Department of Housing and Residence Life
    DuBourg Hall 157
    221 North Grand Blvd.
    St. Louis, MO 63103
    (314) 977-2811
    Professional Staff On-Call: (314) 486-4947 (24 hours)
    reslife@slu.edu

    Office of Student Responsibility and Community Standards
    Wuller Hall, 2nd Floor, Room 234
    3711 West Pine Mall
    St. Louis, MO 63108
    (314) 977-7326
    conduct@slu.edu

    A report may be filed with any of the Reporting Contacts described above. All of these Reporting Contacts will share the report with the University’s Office of Institutional Equity and Diversity. When a report is received, the University will respond to and evaluate the report of the Bias-Related Behavior pursuant to Section 2.0 of the University’s Community Standards in the Student Handbook.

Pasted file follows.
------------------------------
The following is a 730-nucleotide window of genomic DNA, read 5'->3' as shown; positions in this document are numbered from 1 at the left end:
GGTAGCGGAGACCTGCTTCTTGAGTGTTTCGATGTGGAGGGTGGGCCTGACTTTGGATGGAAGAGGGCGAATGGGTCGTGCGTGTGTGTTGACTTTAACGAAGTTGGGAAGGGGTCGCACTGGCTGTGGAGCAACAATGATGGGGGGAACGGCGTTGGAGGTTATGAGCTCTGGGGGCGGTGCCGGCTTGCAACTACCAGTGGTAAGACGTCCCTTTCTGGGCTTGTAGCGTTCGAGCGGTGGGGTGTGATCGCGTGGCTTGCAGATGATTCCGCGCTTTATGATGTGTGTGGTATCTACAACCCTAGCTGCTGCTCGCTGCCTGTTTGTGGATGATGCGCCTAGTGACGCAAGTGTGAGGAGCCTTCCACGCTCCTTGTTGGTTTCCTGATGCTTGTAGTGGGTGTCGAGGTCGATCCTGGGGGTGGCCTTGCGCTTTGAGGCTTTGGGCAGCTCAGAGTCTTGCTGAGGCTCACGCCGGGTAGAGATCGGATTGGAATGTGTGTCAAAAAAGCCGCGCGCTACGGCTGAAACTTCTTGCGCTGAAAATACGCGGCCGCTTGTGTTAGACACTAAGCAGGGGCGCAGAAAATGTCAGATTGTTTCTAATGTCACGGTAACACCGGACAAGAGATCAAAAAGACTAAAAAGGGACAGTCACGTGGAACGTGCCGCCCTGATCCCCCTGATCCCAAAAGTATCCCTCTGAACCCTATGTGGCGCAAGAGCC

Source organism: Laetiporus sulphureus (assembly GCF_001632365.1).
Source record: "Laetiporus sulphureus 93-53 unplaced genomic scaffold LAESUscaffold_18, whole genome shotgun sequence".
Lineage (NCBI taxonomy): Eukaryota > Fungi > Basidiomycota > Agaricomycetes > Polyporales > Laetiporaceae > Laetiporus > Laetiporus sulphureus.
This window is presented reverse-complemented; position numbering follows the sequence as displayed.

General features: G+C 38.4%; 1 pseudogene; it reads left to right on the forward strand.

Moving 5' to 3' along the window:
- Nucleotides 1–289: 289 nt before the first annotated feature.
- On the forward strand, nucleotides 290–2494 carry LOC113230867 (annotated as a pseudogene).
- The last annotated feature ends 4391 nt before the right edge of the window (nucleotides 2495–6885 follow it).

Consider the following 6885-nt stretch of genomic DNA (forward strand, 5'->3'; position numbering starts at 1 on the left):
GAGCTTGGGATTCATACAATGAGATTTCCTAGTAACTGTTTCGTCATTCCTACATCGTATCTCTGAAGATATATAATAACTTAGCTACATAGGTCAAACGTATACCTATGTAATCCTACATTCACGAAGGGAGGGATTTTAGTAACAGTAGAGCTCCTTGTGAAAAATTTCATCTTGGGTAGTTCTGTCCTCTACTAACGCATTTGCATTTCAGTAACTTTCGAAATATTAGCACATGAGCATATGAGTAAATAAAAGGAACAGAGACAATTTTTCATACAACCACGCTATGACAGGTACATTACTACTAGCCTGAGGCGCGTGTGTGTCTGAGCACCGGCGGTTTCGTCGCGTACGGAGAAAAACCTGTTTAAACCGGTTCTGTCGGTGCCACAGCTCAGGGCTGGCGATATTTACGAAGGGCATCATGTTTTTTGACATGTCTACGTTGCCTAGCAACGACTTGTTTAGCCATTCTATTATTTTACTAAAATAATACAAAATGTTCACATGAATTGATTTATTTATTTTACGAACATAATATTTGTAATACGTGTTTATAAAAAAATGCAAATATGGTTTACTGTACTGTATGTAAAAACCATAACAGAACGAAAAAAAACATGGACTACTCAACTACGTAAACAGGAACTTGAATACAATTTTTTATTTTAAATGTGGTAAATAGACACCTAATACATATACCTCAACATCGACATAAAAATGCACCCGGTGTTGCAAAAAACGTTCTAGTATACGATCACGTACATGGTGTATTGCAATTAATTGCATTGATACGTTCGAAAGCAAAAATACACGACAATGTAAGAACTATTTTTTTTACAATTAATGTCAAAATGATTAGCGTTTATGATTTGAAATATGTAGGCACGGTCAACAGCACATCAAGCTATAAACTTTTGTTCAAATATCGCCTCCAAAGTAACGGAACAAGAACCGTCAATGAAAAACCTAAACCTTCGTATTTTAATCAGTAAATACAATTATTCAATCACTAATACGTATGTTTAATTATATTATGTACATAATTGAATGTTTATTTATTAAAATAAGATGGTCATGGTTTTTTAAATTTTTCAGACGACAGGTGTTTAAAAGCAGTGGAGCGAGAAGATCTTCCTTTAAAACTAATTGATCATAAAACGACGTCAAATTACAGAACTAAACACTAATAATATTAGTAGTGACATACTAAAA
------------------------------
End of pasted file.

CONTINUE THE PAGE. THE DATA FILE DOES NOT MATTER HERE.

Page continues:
2. Law Enforcement Reporting Options
    A criminal report may be filed with the St. Louis Metropolitan Police Department or appropriate jurisdiction. The Department of Public Safety is also available to provide assistance with contacting the St. Louis Metropolitan Police Department, or other appropriate jurisdiction.

    St. Louis Metropolitan Police Department
    911 – emergency

    (314) 231-1212 – non emergency 

    The University’s Protocol, Community Standards, definitions and burden of proof may differ from Missouri criminal law. The Parties involved may seek recourse under this Protocol and/or pursue their rights under Missouri law. Neither law enforcement’s determination whether or not to prosecute an Accused Party, nor the outcome of any criminal prosecution, are determinative of whether a Bias-Related Incident or violation of the University’s Community Standards and/or policies has occurred. Proceedings under this Protocol may be carried out prior to, simultaneously with, or following civil or criminal proceedings off campus.
  3. Bystanders